What is the risk to reward ratio formula? How to Calculate It

The risk to reward ratio formula is a mathematical way of determining the amount of risk versus reward in a given situation. To calculate it, divide the potential loss by the potential gain. The higher the risk-to-reward ratio, the riskier the situation.

The risk-to-reward ratio is a way for investors to decide if a potential investment is worth the risk. To calculate the risk-to-reward percentage, divide the possible return by the amount of risk. For example, if an investor has a potential return of 10 and is taking on a 5 risk, their risk-to-reward ratio would be 2. That means that the investor could make two units of return for every unit of risk taken.

The greater the potential return relative to the risk, the more attractive an investment may be. However, it is crucial to remember that there is no guarantee that an investment with a high risk-to-reward ratio will offer a high return. You should always thoroughly examine all risks before making any investment decisions.

Key Takeaways
  • Calculation Simplicity: It’s calculated by dividing the potential risk (difference between the entry point and stop-loss) by the potential reward (difference between the entry point and take-profit target).
  • Guidance for Decision Making: A favourable risk-to-reward ratio (e.g., 1:3) means that the potential reward is three times the potential risk, guiding traders to more lucrative opportunities.
  • Vital for Money Management: It helps traders and investors set stop-loss and take-profit levels, essential for preserving capital and taking profits at predefined levels.
  • No Guarantee of Success: A favourable ratio doesn’t guarantee a successful trade; it simply indicates a trade has a good potential return relative to the risk taken.
  • Used Across Various Markets: Whether you’re in stocks, forex, commodities, or any other market, the formula is universally applicable.
  • Objective Analysis: Helps in removing emotion from trading decisions, ensuring choices are based on logical potential outcomes.
  • Enhances Long-Term Viability: By consistently adhering to a favourable risk-to-reward ratio, traders can endure a series of losses but still come out ahead with a few successful trades.
  • Varies Among Traders: While some traders might be comfortable with a 1:2 ratio, others might look for a 1:3 or even higher. It’s essential to choose a ratio that aligns with one’s trading strategy and risk tolerance.
  • Continuous Review: Market conditions change, and so can the potential risk and rewards of trades. It’s crucial for traders to continuously reassess and adjust their ratios in line with evolving market scenarios.

What is risk reward ratio and why it’s important

The risk-to-reward ratio is a financial term used to describe the relationship between the amount of potential risk and the amount of potential reward for a given investment. Typically, the risk-to-reward ratio is expressed as a ratio in which the risk is the numerator, and the reward is the denominator.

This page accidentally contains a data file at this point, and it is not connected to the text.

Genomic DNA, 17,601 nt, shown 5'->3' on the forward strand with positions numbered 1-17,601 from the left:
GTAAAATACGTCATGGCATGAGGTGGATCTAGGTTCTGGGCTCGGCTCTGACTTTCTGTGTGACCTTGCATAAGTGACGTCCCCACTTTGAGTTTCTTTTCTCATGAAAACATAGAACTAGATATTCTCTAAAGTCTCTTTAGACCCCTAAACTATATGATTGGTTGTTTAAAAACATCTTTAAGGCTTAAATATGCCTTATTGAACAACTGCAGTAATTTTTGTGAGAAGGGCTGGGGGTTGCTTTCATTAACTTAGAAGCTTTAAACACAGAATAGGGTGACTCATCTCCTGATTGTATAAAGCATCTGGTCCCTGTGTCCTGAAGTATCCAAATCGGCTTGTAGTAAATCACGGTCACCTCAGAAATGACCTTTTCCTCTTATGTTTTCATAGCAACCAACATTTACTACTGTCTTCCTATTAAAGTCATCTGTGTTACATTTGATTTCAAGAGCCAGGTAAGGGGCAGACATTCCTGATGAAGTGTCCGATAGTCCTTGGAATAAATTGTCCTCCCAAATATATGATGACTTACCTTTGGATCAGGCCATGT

The risk-to-reward ratio is important because it can help you assess whether an investment is likely profitable. A high risk-to-reward ratio means a higher profit potential and a higher potential for loss. A low risk-to-reward ratio means a lower profit potential and a lower potential for loss.

When making investment decisions about stocks or other securities, you often weigh the potential risks against the potential gain.

What is a good risk to reward ratio formula?

A good risk-to-reward ratio is a critical element in successful trading. It refers to the amount of potential profit relative to the risk involved in a trade.

For example, if you have a 1:3 risk-to-reward ratio, it means that for every $1 you are willing to risk, you expect to make $3. 

To manage your overall risk exposure, you must do this. Always aiming for a higher risk-to-reward ratio can minimize your losses while allowing you to make substantial profits. 

Of course, no trade is ever without risk, and there is no perfect risk-to-reward ratio. But by keeping this concept in mind, you can make more informed decisions about which trades are worth taking and which are not.

What Is a 3 to 1 risk/reward ratio?

A 3 to 1 risk-reward ratio measures the potential profit for every dollar of risk in a trade. For example, if you enter a trade with a stop loss of $100 and a target profit of $300, the risk-reward ratio is 3 to 1.

This ratio manages risk and determines whether a trade is worth taking. If the potential profit is less than three times the amount of risk, then the trade may not be worth taking. However, if the potential profit is more than three times the risk, the trade may be worth taking.

The 3 to 1 risk-reward ratio is just one tool traders use to make trading decisions. Other factors, such as technical analysis and market sentiment, should also be considered before entering any trade.

How can you use the risk-to-reward ratio in trading?

risk to reward ratio formula

The risk-to-reward ratio is a simple way to compare the potential profits of a trade with the amount of risk you are taking. By dividing the potential profit by the possible loss, you can see how much you stand to gain or lose.